Blackcurrant Jelly

 

Blackcurrant jelly madebyjane.com

A glut of blackcurrrants is not an easy thing to get rid of! I stopped picking blackcurrants at my Mother in laws allotment when we just about filled the tub we were using and I started to get worried that there was only so much blackcurrant jam one could eat, especially when my husband announced that he didn’t like blackcurrant jam! Picking blackcurrants is a bit of a pain, so many tiny berries attached to little stalks, after a while I perfected the art of pulling the berries downwards off their little stalks, thus saving much picking over later when I got home. I needn’t have bothered as I later decided that it would be much easier to make jelly which actually needs the stems for added pectin! Luckily I still had a lot of stems attached in the tub!

Making this blackcurrant jelly is really easy but does require some time, perfect for a rainy Sunday or make it one evening and leave to strain while you sleep. I really enjoyed the bright flavour of this jelly without all the seeds and bits blackcurrant jam has.

I just realised that I can link this to the Simple and in Season blog event, held by Ren at Fabulicious food but hosted this month by Fleur at Homemade by Fleur

Blackcurrant Jelly

ingredients

  • Blackcurrants, rinsed well (I had 4 lbs)
  • 3 pints water (for 4 lbs of berries, adjust according to your berry weight)
  • 1 lb of granulated sugar for each pint of blackcurrant  juice

method

  1. Having rinsed and drained the blackcurrants put them in the preserving pan of your choice, a really big stock pot is good if you don’t have a special jam pan.
  2. Add the water and simmer until the blackcurrants are soft, this takes about 20 minutes.
  3. Squish the blackcurrants up, a potato masher does the job well, then strain the pulpy liquid through a jelly strainer. This takes about 3 hours or leave overnight. This is a really messy part, blackcurrant juice splashes stain badly so take care! Keep away from anything pale, such as walls! I placed my strainer in a box to catch the splashes.      ,
  4. When the jelly bag is no longer dripping measure the juice.
  5. Add 1 lb of sugar for each pint of juice obtained. I got 2.5 pints of juice from my blackcurrants so needed 2.5 lbs of sugar.
  6. Put the juice and sugar into your jam pan and stir until the sugar has dissolved.
  7. Bring to a boil and boil rapidly for the setting point, mine was a little stubborn and took about 9 minutes of hard boiling, I tested after 5 minutes then at 7 minutes then at 9 minutes when finally the jelly wrinkled up on my cold plate.
  8. Test for setting, I use the cold saucer method which means putting 2-3 saucers in the freezer while you are boiling the juice and sugar. When testing for a set take a saucer from the freezer remove the pan from the heat and take a spoon of the boiling juice onto the cold saucer. Wait a couple of minutes and push the jelly with your finger if it wrinkles up its set, if no wrinkling happen then return the pan to the heat, boil for another 5 minutes and re-test for a set using another cold saucer.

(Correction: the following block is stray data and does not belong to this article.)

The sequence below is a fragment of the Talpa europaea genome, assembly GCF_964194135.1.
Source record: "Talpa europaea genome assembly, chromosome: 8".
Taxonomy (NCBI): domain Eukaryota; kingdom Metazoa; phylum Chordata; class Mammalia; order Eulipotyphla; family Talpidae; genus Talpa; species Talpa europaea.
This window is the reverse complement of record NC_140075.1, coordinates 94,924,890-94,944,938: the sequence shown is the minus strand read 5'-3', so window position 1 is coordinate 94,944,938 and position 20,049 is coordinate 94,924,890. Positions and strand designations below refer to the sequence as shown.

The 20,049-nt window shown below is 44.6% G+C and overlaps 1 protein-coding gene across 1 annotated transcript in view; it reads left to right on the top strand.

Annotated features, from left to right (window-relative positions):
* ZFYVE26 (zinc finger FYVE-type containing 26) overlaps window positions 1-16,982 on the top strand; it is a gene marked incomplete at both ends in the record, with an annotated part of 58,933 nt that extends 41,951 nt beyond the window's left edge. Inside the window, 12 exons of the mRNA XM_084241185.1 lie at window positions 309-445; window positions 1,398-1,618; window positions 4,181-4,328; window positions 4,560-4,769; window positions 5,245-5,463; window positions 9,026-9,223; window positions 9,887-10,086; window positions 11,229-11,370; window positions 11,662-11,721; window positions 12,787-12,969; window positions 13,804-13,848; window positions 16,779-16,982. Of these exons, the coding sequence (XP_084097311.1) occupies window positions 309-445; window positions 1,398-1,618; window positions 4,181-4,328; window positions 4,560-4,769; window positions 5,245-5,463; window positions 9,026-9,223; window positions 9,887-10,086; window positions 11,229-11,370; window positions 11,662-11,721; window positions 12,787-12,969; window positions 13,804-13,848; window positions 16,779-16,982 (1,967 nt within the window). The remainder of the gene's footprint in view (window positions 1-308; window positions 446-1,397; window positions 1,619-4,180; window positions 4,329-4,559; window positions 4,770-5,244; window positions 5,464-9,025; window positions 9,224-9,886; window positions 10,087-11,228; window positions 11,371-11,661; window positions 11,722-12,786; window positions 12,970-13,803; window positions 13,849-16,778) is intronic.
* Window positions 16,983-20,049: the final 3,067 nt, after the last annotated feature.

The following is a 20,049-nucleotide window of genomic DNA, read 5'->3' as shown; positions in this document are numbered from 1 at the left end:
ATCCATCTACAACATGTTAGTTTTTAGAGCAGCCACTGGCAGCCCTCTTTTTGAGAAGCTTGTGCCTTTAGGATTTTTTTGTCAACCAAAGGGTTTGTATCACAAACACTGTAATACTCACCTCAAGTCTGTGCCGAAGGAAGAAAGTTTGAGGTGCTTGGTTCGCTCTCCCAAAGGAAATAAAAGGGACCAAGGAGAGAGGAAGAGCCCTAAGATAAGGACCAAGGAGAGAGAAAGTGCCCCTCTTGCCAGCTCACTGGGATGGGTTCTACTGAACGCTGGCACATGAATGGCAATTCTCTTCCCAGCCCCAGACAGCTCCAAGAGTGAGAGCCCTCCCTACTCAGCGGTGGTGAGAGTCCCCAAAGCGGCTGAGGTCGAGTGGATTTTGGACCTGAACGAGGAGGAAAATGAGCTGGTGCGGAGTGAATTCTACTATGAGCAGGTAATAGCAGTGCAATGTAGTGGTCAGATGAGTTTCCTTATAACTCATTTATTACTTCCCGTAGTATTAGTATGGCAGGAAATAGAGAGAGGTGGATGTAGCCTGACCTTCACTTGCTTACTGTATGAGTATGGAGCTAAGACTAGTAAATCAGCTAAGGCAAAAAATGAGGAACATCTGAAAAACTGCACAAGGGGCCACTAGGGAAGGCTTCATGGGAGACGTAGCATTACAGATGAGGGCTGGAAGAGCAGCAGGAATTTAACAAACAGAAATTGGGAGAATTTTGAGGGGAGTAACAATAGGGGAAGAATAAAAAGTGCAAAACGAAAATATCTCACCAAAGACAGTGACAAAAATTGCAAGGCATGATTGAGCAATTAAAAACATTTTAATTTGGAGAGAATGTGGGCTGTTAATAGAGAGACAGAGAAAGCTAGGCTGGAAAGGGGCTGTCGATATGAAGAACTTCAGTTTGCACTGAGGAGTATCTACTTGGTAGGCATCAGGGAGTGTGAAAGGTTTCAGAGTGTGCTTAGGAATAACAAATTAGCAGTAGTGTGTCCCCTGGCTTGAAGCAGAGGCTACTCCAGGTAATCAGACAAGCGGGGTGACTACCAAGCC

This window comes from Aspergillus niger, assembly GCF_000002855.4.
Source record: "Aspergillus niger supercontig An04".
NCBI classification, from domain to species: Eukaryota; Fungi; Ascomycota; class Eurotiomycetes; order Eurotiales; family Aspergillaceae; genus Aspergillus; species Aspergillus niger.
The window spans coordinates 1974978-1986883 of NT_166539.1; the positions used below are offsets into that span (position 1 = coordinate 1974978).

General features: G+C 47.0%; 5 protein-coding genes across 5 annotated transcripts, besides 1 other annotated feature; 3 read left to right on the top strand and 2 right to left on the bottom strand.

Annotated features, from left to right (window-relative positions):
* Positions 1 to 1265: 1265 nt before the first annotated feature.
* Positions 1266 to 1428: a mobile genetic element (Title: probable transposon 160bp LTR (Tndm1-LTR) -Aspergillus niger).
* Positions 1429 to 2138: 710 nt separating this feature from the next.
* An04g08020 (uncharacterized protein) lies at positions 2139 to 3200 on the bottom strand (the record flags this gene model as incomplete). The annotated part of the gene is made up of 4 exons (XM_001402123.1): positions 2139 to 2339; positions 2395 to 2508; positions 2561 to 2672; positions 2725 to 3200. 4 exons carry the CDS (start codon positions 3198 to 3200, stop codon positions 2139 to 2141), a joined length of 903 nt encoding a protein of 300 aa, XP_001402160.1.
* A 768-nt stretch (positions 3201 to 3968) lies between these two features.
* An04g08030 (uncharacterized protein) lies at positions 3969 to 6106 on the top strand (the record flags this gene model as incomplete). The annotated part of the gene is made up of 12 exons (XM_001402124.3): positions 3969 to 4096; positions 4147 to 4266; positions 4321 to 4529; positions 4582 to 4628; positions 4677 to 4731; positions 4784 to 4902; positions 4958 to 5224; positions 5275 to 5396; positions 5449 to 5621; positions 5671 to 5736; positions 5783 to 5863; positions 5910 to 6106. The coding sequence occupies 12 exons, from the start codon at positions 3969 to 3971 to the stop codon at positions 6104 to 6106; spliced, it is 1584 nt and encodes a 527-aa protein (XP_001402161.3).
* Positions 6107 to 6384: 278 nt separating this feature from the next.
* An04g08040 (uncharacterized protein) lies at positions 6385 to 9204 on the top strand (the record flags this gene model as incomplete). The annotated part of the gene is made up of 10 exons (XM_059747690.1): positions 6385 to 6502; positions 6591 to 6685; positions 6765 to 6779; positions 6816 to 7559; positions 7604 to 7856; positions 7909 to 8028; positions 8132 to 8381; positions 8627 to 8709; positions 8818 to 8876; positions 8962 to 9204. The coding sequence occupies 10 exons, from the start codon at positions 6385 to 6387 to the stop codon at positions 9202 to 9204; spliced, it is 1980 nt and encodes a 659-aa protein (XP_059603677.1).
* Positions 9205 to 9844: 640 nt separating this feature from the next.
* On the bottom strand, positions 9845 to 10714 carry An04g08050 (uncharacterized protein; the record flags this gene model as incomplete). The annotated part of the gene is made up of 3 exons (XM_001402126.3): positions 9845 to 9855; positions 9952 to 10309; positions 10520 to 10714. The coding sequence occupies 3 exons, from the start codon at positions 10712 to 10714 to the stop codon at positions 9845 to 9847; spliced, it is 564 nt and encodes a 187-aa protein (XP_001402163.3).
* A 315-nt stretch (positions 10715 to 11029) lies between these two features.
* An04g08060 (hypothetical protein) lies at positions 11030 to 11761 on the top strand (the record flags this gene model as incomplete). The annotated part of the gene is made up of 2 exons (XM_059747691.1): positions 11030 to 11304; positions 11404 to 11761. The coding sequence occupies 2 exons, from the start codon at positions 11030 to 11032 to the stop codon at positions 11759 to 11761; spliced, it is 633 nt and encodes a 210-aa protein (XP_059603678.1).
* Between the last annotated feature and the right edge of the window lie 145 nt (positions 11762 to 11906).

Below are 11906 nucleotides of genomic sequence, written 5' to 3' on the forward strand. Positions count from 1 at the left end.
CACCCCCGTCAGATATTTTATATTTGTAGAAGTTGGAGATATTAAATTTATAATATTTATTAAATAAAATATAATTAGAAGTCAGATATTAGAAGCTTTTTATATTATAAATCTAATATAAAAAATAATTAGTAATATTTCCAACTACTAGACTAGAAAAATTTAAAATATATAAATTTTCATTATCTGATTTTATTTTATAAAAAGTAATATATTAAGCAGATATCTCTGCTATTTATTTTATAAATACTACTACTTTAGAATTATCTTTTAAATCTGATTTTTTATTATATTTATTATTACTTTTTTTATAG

9. Pour the jelly into your sterilized jars, seal and follow your usual canning procedure. I simmered mine for 10 minutes in a water bath ( I use my large stockpot filled with boiling water).
  10. I got 7 mixed sized jars.

Update

I made this jelly again this year (2014). After straining my cooked blackcurrants I had 3.5 pints of juice to which I added 3 pounds of sugar and the juice of a lemon. A 10 minute hard boil and the jelly was ready, its a particularly tasty batch this year!

 

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  1. #1 by Wendy Read (@Sunchowder) on July 15, 2012 - 02:12

    I love the color of this! I have never made black currant jam as they don’t grow here :) Your set looks amazing!! I hope Andy changes his mind and gives it a go. You can use this when you make a trifle, make smoothies with it, lots of ways to use it up. Great post!

    • #2 by Jayne on July 16, 2012 - 14:52

      Its funny I never see blackcurrants used in America yet Martha Stewart recently had a recipe for redcurrants. I was pleased with the set, thanks for noticing – praise indeed coming from you the jam Queen!

  2. #3 by Homemade by Fleur on July 20, 2012 - 23:20

    I would love a blackcurrent bush as I think there are so many things you can do with them. Your jelly looks fabulous. I’m imagining it spread inside a croissant, mmmm. Thanks gor entering Simple and in Season.

    • #4 by Jayne on August 1, 2012 - 21:31

      Thanks! One bush produces a lot of berries, more than enough to start of with.

  3. #5 by The Wimpy Vegetarian on August 1, 2012 - 19:12

    This looks just delicious, Jayne! We get some red currants, but rarely see black currants. I’m with Wendy – I love the color too!

    • #6 by Jayne on August 1, 2012 - 21:37

      Thank you! It’s a mystery why black currants are less popular? Pinkcurrants are really pretty and getting more popular here.

  4. #7 by Cheryl on July 11, 2014 - 23:23

    Currants were banned in the US for years because they harbor a disease which affects the White Pines. My Grandmother, and others of a former time, had them and so us lucky folk have a bush or two. They are now completely legal to plant and grow. I use a low sugar pectin with great success and super yields :)

    • #8 by Jayne on July 15, 2014 - 11:15

      How interesting! Lucky they are ok to plant now.

  1. Simple and In Season July Round Up | homemadebyfleur.co.uk

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